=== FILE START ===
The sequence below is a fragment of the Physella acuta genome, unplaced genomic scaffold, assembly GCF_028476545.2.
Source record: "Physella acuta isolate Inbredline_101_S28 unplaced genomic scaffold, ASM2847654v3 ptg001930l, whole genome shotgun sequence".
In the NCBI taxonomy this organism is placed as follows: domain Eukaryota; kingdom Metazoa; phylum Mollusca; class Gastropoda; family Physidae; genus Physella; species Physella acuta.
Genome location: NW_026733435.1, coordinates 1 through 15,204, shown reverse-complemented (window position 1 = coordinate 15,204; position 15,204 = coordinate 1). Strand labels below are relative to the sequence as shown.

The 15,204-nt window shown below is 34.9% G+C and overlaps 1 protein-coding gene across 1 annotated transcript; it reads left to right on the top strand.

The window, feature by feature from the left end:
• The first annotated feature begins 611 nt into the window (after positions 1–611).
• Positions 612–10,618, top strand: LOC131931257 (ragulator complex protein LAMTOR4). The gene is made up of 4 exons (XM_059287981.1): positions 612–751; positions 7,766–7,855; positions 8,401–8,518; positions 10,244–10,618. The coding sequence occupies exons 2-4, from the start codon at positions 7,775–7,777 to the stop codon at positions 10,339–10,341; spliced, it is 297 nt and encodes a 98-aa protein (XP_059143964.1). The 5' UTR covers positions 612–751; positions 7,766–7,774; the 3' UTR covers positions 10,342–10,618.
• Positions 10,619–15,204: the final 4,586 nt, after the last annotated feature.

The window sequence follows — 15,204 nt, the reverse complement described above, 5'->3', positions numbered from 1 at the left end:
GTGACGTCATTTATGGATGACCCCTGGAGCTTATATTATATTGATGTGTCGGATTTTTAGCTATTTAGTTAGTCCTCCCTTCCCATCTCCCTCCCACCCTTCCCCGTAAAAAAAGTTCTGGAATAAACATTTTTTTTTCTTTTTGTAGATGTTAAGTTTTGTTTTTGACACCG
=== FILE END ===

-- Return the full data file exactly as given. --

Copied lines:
The sequence below is a fragment of the Physella acuta genome, unplaced genomic scaffold, assembly GCF_028476545.2.
Source record: "Physella acuta isolate Inbredline_101_S28 unplaced genomic scaffold, ASM2847654v3 ptg001930l, whole genome shotgun sequence".
In the NCBI taxonomy this organism is placed as follows: domain Eukaryota; kingdom Metazoa; phylum Mollusca; class Gastropoda; family Physidae; genus Physella; species Physella acuta.
Genome location: NW_026733435.1, coordinates 1 through 15,204, shown reverse-complemented (window position 1 = coordinate 15,204; position 15,204 = coordinate 1). Strand labels below are relative to the sequence as shown.

The 15,204-nt window shown below is 34.9% G+C and overlaps 1 protein-coding gene across 1 annotated transcript; it reads left to right on the top strand.

The window, feature by feature from the left end:
• The first annotated feature begins 611 nt into the window (after positions 1–611).
• Positions 612–10,618, top strand: LOC131931257 (ragulator complex protein LAMTOR4). The gene is made up of 4 exons (XM_059287981.1): positions 612–751; positions 7,766–7,855; positions 8,401–8,518; positions 10,244–10,618. The coding sequence occupies exons 2-4, from the start codon at positions 7,775–7,777 to the stop codon at positions 10,339–10,341; spliced, it is 297 nt and encodes a 98-aa protein (XP_059143964.1). The 5' UTR covers positions 612–751; positions 7,766–7,774; the 3' UTR covers positions 10,342–10,618.
• Positions 10,619–15,204: the final 4,586 nt, after the last annotated feature.

The window sequence follows — 15,204 nt, the reverse complement described above, 5'->3', positions numbered from 1 at the left end:
GTGACGTCATTTATGGATGACCCCTGGAGCTTATATTATATTGATGTGTCGGATTTTTAGCTATTTAGTTAGTCCTCCCTTCCCATCTCCCTCCCACCCTTCCCCGTAAAAAAAGTTCTGGAATAAACATTTTTTTTTCTTTTTGTAGATGTTAAGTTTTGTTTTTGACACCG